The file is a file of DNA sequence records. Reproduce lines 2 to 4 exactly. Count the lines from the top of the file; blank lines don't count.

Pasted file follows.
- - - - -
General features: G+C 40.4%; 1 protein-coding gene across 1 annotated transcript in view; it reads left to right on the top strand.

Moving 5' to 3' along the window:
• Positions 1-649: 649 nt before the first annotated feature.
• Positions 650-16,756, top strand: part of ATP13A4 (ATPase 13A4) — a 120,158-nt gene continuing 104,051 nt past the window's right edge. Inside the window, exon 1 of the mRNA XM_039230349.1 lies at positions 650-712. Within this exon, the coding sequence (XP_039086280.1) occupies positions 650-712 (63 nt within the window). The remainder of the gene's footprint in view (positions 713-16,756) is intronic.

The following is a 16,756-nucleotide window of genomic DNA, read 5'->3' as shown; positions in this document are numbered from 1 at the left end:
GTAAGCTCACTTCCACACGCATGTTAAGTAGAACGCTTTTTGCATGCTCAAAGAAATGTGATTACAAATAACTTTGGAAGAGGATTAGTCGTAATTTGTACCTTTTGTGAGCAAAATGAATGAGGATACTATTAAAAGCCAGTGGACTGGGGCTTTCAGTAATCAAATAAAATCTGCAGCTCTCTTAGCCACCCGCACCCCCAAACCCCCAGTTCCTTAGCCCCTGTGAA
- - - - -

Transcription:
Moving 5' to 3' along the window:
• Positions 1-649: 649 nt before the first annotated feature.
• Positions 650-16,756, top strand: part of ATP13A4 (ATPase 13A4) — a 120,158-nt gene continuing 104,051 nt past the window's right edge. Inside the window, exon 1 of the mRNA XM_039230349.1 lies at positions 650-712. Within this exon, the coding sequence (XP_039086280.1) occupies positions 650-712 (63 nt within the window). The remainder of the gene's footprint in view (positions 713-16,756) is intronic.